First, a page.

This has been an option since 2003. The TSA was put into place after 9/11 but airports were supposed to be allowed to return to private screening after two years. New legislation passed last year supposedly makes it easier to replace TSA agents with private contractors although few airports have done so.

Currently sixteen airports use private contractors instead of TSA agents. http://www.nytimes.com/2012/03... [nytimes.com]

~~

Re:Enough with the security theater! (2)

JesseMcDonald (536341) | about 10 months ago | (#46302291)

That's not really the same thing. Airports can hire their own screening personnel, but they still "have to follow T.S.A. guidelines and fall under its supervision". All the policy decisions continue to be made by the TSA; the only difference is that they are carried out by private contractors rather than federal employees.

The GP's proposal was to leave all the security decisions up to the airlines, which would assume full liability in the event of a breach. The TSA wouldn't be involved at any point in the process.

Re:Enough with the security theater! (0)

Anonymous Coward | about 10 months ago | (#46302221)

Risk Management: Assess the risk, consider the liklihood of the risk, the damage it will cost if it happens, then look at mitigations, how likely they are to work, how much they'll cost, etc... And make the cheapest decision. IE if on average the mitigation will prevent more loss than it costs, you impliment it. Otherwise you just accept the risk.

Look, if we don't spend $2T in wars to prevent a $1B loss of real estate every few decades due to asshats getting lucky with hijacked 767s, what will the defense contractors and their lobbyists do?

Please, won't somebody think of the children of the lobbyists for the defense contractors?

They don't care about real dangerous things (4, Interesting)

NixieBunny (859050) | about 10 months ago | (#46302065)

Story: I walked into the Detroit airport a couple years ago while wearing the Video Coat. The nice TSA people marked my entire family's boarding passes SSSS. They inspected us thoroughly, including the eight 5 AH Chinese LiPo battery packs used to power the coat. These are the no-protection-board version with the factory connectors that let you plug two batteries together like BIG 9V batteries. They will happily put out 100 amps.

Had we been 'the type', we could have started four fires in the cabin that day.

Re:They don't care about real dangerous things (0)

Anonymous Coward | about 10 months ago | (#46302603)

Well I would just use my lighter or matchbook to do that. Most of the time the lighter is detected, but the matchbook isn't.

Re:They don't care about real dangerous things (1)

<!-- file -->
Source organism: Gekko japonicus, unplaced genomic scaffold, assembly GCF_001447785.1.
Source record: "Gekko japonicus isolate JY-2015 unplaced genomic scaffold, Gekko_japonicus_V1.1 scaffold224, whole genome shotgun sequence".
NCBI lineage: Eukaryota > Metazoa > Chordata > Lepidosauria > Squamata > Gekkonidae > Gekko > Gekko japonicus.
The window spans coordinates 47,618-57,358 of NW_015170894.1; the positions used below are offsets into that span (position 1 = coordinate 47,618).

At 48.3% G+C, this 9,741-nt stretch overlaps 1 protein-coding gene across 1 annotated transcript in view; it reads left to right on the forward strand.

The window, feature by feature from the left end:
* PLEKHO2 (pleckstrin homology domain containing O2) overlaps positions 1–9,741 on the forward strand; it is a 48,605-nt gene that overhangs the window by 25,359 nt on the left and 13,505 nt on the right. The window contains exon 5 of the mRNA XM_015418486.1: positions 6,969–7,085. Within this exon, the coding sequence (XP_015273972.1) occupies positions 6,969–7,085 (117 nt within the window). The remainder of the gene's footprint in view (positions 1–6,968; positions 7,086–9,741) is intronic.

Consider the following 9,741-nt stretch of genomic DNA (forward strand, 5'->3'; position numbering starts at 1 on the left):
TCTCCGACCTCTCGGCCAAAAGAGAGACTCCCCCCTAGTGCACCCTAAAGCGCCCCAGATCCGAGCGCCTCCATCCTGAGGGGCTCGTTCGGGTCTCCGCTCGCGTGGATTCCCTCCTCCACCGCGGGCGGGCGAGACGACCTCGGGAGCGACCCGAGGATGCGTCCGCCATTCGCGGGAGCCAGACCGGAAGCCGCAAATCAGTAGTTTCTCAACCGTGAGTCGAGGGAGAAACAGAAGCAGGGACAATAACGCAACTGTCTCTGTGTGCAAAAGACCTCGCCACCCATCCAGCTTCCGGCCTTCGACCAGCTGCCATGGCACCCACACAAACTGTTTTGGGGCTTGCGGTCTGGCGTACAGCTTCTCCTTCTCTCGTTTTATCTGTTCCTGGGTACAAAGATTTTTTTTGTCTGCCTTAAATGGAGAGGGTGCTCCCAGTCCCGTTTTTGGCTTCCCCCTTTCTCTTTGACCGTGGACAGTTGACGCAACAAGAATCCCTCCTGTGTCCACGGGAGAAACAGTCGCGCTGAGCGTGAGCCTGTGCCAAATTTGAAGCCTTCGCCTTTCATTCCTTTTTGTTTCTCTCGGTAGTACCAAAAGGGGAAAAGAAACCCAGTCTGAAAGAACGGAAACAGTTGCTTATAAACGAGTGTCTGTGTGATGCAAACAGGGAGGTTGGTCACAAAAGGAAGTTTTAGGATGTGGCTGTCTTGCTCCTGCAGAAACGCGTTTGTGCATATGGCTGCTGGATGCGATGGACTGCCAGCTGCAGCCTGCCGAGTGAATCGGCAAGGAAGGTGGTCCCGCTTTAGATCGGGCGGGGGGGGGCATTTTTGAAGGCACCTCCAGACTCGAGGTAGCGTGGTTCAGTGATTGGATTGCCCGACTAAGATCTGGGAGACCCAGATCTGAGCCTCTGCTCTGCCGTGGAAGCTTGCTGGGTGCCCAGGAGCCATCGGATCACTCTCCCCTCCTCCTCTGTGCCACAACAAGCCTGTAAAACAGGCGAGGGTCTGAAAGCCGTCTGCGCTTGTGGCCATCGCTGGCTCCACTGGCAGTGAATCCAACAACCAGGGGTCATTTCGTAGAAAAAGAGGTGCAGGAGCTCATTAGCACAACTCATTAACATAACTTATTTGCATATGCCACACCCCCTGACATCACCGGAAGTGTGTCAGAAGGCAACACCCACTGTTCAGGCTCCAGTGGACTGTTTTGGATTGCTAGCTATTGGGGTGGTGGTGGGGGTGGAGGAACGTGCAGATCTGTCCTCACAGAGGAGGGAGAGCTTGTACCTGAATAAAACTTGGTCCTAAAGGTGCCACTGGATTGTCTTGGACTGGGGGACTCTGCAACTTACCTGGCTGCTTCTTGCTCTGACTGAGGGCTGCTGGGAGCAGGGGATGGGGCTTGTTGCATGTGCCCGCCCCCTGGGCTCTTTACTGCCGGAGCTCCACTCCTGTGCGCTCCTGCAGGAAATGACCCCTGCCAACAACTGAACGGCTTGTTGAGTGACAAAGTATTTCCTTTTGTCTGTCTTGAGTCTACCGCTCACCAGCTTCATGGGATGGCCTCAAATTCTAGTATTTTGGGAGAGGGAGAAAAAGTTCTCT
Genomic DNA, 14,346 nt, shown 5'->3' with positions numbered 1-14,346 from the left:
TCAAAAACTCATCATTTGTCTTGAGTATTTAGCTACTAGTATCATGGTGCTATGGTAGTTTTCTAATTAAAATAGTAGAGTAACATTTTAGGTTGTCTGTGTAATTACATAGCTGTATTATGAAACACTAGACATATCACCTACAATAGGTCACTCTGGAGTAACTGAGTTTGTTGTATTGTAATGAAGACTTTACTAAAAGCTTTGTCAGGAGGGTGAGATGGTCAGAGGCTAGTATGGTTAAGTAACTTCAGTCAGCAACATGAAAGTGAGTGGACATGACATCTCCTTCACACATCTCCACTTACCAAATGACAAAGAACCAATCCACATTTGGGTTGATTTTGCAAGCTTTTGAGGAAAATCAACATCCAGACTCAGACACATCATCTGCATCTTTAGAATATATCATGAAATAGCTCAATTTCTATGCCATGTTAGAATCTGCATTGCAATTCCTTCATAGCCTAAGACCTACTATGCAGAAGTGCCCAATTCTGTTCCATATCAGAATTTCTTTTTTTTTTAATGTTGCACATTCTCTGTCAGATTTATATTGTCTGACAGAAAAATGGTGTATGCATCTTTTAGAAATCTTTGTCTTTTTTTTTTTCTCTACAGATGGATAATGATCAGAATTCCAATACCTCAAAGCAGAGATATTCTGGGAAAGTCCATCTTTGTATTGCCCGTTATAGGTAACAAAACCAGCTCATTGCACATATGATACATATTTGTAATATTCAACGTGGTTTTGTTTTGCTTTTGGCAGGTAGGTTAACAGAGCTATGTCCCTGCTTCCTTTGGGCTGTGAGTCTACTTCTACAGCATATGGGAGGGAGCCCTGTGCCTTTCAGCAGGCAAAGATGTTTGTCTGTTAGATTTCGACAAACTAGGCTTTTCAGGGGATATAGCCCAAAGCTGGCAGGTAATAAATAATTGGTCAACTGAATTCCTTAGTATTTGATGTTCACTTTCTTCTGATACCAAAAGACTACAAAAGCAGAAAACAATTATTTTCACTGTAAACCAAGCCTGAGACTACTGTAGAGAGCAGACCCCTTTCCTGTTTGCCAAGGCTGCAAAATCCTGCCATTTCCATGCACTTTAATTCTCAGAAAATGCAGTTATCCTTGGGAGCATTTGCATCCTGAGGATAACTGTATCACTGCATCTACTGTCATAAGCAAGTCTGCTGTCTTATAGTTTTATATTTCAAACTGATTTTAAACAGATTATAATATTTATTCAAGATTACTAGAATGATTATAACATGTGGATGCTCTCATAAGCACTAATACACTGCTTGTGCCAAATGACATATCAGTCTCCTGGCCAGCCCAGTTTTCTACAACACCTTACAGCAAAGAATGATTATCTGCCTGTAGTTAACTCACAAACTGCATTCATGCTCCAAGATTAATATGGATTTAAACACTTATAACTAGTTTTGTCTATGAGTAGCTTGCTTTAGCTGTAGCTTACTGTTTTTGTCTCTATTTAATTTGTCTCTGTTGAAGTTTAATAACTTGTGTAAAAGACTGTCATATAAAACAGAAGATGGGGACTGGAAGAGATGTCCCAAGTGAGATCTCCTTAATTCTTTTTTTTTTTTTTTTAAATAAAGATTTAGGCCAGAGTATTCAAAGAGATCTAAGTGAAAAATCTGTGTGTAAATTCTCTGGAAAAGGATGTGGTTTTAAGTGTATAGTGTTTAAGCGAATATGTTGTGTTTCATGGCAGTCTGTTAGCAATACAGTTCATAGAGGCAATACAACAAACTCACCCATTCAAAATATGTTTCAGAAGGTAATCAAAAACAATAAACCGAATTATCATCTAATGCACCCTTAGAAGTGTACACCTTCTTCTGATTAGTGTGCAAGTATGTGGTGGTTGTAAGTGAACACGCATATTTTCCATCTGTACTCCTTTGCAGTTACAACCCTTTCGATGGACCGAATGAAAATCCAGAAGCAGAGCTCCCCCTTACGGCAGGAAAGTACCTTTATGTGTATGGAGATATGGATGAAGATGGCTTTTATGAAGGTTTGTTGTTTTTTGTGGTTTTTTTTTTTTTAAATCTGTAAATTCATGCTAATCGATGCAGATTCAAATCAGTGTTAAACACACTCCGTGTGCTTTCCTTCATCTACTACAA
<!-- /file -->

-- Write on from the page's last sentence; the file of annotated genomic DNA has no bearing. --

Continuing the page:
Anonymous Coward | about 10 months ago | (#46302797)

Well I would just use my lighter or matchbook to do that.

For a moment I thought you said you'd use a macbook to start a fire.

This is why I take the train now (5, Informative)

IgnorantMotherFucker (3394481) | about 10 months ago | (#46302067)

Within the US you can take Amtrak [amtrak.com] . (No "c" in "Amtrak".)

Don't believe the prices on the Amtrak website. It's a rather lo-budge operation, so they don't have advance purchase pricing available from the site. The site does work correctly for determining where and when you can go, but then go down to the station for your ticket purchase. If you purchase so much as one day in advance, quite likely you can get a discount.

For example, last I checked, to fly one-way between San Jose, California and Portland, Oregon is about $250. Last Summer I took the Coast Starlight from Diridon Station in San Jose to Union Station in Portland, one day advance purchase for about $80.00.

My Aunt just recently paid about $250.00 for a round-trip from Spokane, Washington to Portland. With two-week advance purchase, that's $86.00 on Amtrack.

The trains don't go everywhere they really need to, so there is some chance you'll make part of your trip on an Amtrak bus. That was the case when I travelled from LA to San Jose. Rather oddly, I took a bus from the HUGE train station in downtown LA to Bakersfield, then the train from there to San Jose. However the busses are quite nice.

Their only "security" is that they want to see your ID when you purchase a ticket. You don't need to show ID when you board the train. There is no X-Ray, no metal detector.

The seats are spacious, there are lots of 110 VAC power sockets. Most but not all trains have WiFi, however the train itself gets onine via a 3G connection that's shared by the whole train, so they limit downloads to 10 MB and do not permit streaming video at all.

Because 3G is a cell phone protocol, you can only get online when the train is within range of a cell tower. Sometimes the trains are way out in the sticks so you cannot get online.

My only gripe is that the food is scanty and very expensive, although it is quite tasty. Pack some sandwiches.

Re:This is why I take the train now (1)

davester666 (731373) | about 10 months ago | (#46302305)

don't get used to it. The TSA is busy with their roving gangs on transit buses and subways, doing their best Stasi "stop-frisk-identify yourself citizen" routine to everybody in the area.